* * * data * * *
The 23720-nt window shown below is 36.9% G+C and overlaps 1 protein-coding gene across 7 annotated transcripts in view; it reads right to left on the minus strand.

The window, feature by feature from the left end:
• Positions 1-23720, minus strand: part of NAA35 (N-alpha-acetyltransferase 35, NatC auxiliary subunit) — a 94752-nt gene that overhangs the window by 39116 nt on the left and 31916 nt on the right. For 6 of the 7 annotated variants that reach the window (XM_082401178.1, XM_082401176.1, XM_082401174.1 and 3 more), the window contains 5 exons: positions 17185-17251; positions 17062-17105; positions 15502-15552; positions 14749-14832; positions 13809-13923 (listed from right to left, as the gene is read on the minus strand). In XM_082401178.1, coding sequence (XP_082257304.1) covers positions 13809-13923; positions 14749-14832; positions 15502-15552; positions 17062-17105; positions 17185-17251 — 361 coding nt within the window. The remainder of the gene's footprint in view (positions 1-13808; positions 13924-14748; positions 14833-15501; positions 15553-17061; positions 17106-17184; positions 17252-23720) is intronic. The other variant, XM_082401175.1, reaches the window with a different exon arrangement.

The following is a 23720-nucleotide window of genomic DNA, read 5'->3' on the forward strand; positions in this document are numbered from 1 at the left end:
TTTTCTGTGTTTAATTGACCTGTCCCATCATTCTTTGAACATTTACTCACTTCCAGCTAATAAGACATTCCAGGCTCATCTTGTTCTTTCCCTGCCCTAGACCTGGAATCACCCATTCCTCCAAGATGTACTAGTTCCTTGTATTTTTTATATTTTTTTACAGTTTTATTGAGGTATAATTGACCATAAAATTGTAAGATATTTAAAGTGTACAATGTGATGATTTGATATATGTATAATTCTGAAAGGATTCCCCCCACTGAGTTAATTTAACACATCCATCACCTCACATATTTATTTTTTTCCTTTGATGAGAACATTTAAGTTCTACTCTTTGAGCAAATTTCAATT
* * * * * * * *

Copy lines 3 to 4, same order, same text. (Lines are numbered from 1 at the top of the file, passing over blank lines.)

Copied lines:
• Positions 1-23720, minus strand: part of NAA35 (N-alpha-acetyltransferase 35, NatC auxiliary subunit) — a 94752-nt gene that overhangs the window by 39116 nt on the left and 31916 nt on the right. For 6 of the 7 annotated variants that reach the window (XM_082401178.1, XM_082401176.1, XM_082401174.1 and 3 more), the window contains 5 exons: positions 17185-17251; positions 17062-17105; positions 15502-15552; positions 14749-14832; positions 13809-13923 (listed from right to left, as the gene is read on the minus strand). In XM_082401178.1, coding sequence (XP_082257304.1) covers positions 13809-13923; positions 14749-14832; positions 15502-15552; positions 17062-17105; positions 17185-17251 — 361 coding nt within the window. The remainder of the gene's footprint in view (positions 1-13808; positions 13924-14748; positions 14833-15501; positions 15553-17061; positions 17106-17184; positions 17252-23720) is intronic. The other variant, XM_082401175.1, reaches the window with a different exon arrangement.

The following is a 23720-nucleotide window of genomic DNA, read 5'->3' on the forward strand; positions in this document are numbered from 1 at the left end: